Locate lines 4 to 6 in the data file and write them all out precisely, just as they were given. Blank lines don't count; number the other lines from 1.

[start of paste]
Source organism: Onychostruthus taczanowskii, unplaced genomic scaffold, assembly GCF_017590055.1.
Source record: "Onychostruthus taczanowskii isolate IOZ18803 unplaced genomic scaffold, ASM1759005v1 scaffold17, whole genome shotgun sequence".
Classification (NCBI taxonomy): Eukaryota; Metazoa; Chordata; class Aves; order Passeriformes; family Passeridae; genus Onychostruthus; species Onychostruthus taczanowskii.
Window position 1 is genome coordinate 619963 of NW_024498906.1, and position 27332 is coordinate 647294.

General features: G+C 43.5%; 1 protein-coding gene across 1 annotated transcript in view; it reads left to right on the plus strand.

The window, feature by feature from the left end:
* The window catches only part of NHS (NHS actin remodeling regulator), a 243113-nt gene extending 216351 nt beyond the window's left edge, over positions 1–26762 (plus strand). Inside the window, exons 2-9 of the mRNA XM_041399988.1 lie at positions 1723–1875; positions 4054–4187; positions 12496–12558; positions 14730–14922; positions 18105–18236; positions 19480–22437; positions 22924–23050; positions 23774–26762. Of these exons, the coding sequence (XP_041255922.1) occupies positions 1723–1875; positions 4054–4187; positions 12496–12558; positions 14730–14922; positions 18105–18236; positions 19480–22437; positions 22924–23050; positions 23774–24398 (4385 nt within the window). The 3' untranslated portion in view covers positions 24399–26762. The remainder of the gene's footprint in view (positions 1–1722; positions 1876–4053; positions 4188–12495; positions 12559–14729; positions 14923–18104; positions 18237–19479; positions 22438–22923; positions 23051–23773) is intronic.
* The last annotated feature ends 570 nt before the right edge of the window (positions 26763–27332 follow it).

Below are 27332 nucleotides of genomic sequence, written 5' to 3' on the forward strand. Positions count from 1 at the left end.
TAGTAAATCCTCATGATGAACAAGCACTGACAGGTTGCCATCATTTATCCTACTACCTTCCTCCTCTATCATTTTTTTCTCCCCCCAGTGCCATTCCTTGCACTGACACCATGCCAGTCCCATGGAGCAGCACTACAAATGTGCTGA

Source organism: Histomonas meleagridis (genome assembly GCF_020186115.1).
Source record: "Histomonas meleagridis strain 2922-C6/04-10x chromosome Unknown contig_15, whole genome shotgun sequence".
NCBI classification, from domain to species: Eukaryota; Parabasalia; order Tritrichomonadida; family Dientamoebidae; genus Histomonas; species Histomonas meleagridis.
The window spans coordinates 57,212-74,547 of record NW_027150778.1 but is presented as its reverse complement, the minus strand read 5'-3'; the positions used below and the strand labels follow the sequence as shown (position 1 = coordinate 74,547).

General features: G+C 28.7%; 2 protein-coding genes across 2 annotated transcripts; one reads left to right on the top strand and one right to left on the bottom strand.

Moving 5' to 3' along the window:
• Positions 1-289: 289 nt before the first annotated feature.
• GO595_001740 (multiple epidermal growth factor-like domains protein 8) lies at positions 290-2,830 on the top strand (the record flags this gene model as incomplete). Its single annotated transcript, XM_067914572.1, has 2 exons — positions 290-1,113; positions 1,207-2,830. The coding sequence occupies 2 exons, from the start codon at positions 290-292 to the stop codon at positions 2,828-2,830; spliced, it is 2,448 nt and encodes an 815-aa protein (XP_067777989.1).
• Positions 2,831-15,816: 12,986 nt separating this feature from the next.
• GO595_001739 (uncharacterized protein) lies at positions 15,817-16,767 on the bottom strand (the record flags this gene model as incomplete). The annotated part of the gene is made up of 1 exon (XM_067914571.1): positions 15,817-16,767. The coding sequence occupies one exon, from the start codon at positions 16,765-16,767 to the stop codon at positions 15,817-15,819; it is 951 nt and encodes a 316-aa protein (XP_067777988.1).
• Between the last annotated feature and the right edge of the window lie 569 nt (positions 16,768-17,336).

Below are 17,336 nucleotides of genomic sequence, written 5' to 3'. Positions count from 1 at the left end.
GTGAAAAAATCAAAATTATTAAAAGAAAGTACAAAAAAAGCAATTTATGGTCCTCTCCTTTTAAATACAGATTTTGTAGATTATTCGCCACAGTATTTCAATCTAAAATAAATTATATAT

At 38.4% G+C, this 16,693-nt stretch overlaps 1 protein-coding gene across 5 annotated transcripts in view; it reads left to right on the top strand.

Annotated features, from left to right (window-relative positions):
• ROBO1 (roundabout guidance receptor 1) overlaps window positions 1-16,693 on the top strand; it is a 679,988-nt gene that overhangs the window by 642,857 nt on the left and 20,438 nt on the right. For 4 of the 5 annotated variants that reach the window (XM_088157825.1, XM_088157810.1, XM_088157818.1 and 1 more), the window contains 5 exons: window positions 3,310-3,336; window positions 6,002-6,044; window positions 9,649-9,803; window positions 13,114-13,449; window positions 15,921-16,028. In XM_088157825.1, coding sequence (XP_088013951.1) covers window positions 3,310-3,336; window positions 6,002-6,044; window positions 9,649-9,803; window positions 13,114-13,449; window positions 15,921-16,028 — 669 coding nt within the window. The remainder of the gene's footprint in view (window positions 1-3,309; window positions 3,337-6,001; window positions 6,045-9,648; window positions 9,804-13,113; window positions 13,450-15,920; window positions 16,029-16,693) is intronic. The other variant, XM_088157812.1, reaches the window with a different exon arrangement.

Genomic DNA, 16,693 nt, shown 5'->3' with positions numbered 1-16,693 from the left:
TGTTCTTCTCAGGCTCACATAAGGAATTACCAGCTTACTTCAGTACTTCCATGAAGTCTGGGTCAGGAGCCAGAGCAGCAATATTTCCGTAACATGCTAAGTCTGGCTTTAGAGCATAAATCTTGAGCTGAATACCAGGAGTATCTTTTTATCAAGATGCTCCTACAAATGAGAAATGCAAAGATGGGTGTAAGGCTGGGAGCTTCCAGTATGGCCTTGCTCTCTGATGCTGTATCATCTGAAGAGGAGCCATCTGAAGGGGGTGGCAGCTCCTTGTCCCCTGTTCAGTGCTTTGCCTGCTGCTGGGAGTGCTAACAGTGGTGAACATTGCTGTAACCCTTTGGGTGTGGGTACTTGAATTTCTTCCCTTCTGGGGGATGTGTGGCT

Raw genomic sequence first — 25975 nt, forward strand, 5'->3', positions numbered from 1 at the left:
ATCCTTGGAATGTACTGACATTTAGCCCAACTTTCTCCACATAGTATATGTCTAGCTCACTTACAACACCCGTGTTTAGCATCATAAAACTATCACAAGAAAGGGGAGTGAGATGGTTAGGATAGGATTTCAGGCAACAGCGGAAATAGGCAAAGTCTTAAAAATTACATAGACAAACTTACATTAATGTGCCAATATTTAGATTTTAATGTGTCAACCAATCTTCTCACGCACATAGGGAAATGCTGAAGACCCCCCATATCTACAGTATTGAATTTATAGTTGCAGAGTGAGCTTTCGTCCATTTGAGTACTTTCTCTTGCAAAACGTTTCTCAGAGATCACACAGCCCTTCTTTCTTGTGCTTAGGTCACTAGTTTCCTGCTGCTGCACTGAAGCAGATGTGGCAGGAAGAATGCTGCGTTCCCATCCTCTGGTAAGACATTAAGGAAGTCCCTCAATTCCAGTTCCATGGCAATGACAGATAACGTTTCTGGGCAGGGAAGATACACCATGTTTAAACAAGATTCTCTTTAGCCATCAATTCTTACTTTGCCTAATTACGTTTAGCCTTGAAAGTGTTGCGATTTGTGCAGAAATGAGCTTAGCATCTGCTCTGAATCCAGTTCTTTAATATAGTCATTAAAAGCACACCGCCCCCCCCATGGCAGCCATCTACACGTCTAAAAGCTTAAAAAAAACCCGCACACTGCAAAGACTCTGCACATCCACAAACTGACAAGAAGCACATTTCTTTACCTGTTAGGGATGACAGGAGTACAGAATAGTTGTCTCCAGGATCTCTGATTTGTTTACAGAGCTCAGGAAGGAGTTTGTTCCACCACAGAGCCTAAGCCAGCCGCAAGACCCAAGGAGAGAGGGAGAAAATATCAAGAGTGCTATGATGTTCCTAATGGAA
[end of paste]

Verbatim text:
Window position 1 is genome coordinate 619963 of NW_024498906.1, and position 27332 is coordinate 647294.

General features: G+C 43.5%; 1 protein-coding gene across 1 annotated transcript in view; it reads left to right on the plus strand.

The window, feature by feature from the left end: